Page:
Twenty five years later, and there’s still a big reason why Batman: Mask of the Phantasm not only stands tall as the best Batman animated movie, but as one of the greatest Batman movies period.
Before Christopher Nolan treated us to a fantastic film all about Bruce Wayne’s early tragic life, subsequent inner turmoil, and ultimate decision to become a gadget-laden vigilante dressed like a bat, Mask of the Phantasm, a springboard from Batman: The Animated Series that received a theatrical release, made its mark as the Bruce Wayne-centric story we both needed and deserved.
Celebrating its 25th anniversary this Christmas, Mask of the Phantasm isn’t just a stellar standout because of its dynamic action, genius work from Kevin Conroy and Mark Hamill, and Shirley Walker’s soaring score, but because it was the first big screen Batman story to focus on Bruce and his conflicted feelings about self-sacrifice.
The Road Before Phantasm
When Tim Burton’s Batman landed in ’89, it was an instant phenomenon: a larger-than-life comic book adaptation that presented us with a mix tape version of the dark, gothic Caped Crusader from the ’80s. And though it wasn’t outright criticized for this at the time, it was a Joker origin movie with Batman as a supporting character. We were just all so pleased with Jack Nicholson’s performance, which had him stealing every scene he was in, and relieved that Michael Keaton provided us with a solid hero, we put aside larger critiques about the movie not being very Bat-centric.
Things got even more crowded in the sequel, Batman Returns, which is still a lot of fun in its own right (and a Christmas movie, dammit!), when Batman became even less of the focus. Instead of following up with Bruce in the very least, Return gave us three big villains (and a Catwoman origin arc). The franchise would try to refocus the spotlight on Bruce in 1995’s Batman Forever, but let’s not forget the story they chose to tell was “Bruce Wayne has forgotten why he’s Batman.” Yes, every night while sleeping, Bruce is plagued with a vision he can’t place. Revealed at the end to be the time he saw a giant bat and decided to dress like a giant bat. Meaning, he’d been protecting the city every night wondering, “Man, I wonder why I’m dressed like this.”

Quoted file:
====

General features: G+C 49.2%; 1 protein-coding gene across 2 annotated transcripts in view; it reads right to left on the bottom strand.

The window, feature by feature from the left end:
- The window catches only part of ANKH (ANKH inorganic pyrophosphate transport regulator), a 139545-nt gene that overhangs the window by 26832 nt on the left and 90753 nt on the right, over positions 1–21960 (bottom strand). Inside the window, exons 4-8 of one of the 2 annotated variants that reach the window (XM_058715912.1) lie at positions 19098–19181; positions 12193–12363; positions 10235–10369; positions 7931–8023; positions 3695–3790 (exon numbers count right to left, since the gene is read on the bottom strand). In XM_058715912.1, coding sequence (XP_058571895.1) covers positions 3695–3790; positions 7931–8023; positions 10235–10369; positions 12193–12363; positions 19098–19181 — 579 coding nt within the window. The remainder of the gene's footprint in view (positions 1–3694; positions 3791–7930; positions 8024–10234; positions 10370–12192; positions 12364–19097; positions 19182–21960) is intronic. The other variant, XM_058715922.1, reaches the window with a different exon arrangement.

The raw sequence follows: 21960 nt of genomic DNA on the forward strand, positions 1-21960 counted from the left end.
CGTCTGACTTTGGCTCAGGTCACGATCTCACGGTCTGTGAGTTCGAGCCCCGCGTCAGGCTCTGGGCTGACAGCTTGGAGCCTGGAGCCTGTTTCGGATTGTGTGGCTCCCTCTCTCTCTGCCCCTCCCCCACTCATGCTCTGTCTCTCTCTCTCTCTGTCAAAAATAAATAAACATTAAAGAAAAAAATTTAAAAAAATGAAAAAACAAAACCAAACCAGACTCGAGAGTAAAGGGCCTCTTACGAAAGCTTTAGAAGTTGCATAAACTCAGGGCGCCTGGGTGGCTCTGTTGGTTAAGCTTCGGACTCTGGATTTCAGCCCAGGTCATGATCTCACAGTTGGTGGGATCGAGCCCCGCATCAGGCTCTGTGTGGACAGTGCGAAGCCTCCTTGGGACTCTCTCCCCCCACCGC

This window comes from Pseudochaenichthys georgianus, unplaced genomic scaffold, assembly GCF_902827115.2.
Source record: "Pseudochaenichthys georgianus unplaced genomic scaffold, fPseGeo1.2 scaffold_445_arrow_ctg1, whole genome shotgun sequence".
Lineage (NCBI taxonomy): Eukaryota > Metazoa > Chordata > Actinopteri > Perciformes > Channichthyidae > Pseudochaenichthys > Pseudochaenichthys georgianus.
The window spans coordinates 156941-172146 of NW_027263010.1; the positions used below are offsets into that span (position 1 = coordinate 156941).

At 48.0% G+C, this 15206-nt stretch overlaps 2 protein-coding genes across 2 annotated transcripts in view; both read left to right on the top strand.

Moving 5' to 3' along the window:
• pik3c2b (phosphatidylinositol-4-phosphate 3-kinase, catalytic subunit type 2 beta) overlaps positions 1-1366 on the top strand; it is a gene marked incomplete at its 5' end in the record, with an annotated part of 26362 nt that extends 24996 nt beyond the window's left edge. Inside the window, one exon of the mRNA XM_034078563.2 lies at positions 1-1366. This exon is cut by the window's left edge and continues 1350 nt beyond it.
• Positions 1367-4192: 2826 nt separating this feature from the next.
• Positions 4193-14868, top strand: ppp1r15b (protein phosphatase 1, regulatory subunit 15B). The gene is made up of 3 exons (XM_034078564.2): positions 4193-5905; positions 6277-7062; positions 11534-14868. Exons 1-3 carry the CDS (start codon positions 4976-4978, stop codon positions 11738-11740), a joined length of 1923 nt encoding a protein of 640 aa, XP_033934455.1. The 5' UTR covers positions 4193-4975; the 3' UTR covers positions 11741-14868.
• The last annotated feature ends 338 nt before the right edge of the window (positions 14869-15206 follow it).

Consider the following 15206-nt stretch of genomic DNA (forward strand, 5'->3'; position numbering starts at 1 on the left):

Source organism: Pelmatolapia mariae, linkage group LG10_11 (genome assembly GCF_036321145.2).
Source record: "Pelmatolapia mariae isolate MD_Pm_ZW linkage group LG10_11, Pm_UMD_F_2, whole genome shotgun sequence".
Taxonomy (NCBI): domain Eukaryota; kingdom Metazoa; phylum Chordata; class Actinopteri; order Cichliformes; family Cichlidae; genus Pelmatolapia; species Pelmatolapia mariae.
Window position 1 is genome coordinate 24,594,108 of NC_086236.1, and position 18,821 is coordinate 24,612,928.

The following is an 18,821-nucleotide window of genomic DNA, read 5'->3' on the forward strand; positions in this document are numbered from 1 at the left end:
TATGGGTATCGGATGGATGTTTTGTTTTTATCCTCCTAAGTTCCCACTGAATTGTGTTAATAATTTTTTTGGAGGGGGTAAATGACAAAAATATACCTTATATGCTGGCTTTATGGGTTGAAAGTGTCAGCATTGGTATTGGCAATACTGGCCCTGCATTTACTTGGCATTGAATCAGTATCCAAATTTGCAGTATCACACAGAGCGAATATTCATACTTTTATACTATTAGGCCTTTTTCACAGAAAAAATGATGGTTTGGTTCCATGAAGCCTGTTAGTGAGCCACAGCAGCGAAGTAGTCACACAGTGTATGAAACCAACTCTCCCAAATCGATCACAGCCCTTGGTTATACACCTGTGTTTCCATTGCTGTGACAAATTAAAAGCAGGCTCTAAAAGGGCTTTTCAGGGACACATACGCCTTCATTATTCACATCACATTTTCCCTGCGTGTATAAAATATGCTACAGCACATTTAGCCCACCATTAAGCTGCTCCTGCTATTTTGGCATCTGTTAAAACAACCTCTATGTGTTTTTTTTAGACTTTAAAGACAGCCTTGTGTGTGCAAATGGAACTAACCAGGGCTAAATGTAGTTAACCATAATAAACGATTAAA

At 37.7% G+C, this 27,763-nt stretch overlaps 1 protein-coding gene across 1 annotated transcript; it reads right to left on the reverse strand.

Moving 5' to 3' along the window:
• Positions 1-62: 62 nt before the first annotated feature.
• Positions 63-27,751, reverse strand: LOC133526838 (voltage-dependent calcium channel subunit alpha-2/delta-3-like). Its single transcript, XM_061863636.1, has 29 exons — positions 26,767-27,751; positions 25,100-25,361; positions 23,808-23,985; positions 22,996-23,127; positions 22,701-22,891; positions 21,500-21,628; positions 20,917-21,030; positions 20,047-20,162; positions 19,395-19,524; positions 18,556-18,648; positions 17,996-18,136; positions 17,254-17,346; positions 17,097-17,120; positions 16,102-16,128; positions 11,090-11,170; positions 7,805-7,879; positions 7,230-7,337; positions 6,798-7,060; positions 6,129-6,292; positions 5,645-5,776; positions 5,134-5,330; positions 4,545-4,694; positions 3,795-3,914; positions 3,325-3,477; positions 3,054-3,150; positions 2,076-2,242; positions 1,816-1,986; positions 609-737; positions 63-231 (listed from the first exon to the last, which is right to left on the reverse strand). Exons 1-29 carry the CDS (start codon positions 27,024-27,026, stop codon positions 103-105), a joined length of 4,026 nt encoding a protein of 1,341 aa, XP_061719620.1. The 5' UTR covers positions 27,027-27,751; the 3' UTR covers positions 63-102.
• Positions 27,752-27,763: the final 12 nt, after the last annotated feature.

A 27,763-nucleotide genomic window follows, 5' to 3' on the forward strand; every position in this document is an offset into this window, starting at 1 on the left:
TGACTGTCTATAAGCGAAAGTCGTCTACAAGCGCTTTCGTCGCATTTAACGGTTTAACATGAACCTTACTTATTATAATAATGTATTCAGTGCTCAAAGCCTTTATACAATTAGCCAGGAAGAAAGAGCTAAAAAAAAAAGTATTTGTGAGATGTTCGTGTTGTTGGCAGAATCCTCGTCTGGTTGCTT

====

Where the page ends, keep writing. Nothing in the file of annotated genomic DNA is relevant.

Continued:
The First Time Batman Began
Phantasm took us into the sorrowful heart of Bruce Wayne during his first earnest attempts to be a masked crimefighter. Mourning over his parents’ graves, he meets a woman, Andrea Beaumont (voiced by Dana Delany), who fundamentally changes his life.
A romance rises from their grim meet-cute and Bruce, on the precipice of making a life-altering choice to become a vigilante, experiences happiness for the first time. He begins to wonder if he’ll be betraying his promise to his late mom and dad if he decides to give up his obsession with punishing criminals and opt for a normal life with a woman who loves him. It’s messy and marvelous and it makes you overlook the fact that he dons the Batsuit for the first time because of a bad breakup.
The story represented a rare moment of Bruce saying “yes” to himself and opening his heart to possibilities beyond the Bat. He came close to straying from his martyrdom and marrying a smart, fearless peer who could feed and nurture his soul in ways he’d never experienced. Even within most movies, Nolan’s included, this type of life was best represented as a “fondest wish” from Alfred, as someone close to Bruce who’s always wanted better for the boy. Here, in Phantasm, it was elevated above snide side remarks, with Bruce actually doing some hard self-examination on his own.
The Joke’s on Bats
Tucked inside all of this Phantasm fun was a cool little twist about Joker’s origin as well. Just as Batman had been a peripheral pawn in Tim Burton’s tales, the man Joker was before he became Joker fed into Bruce’s drama with Andrea, and her late father’s business dealings with the city’s top criminals. So Phantasm still recognizes the wrap-around mythos that both Joker and Batman somehow drastically affected each others’ lives before they became costumed adversaries, but Bruce got to be the star this time around.
Phantasm writers Alan Burnett, Paul Dini, Martin Pasko and Michael Reaves knew fans were hungry for some Bruce backstory — obviously, something more than the fated deaths of Thomas and Martha Wayne. There were decades of story to tell in-between, from the gunshots in Crime Alley to Bruce’s final decision to stalk the streets at night and strike fear into the hearts of criminals. That’s what Phantasm was as a Batman movie: The first movie to realize Bruce’s story was vastly more interesting than anyone else’s.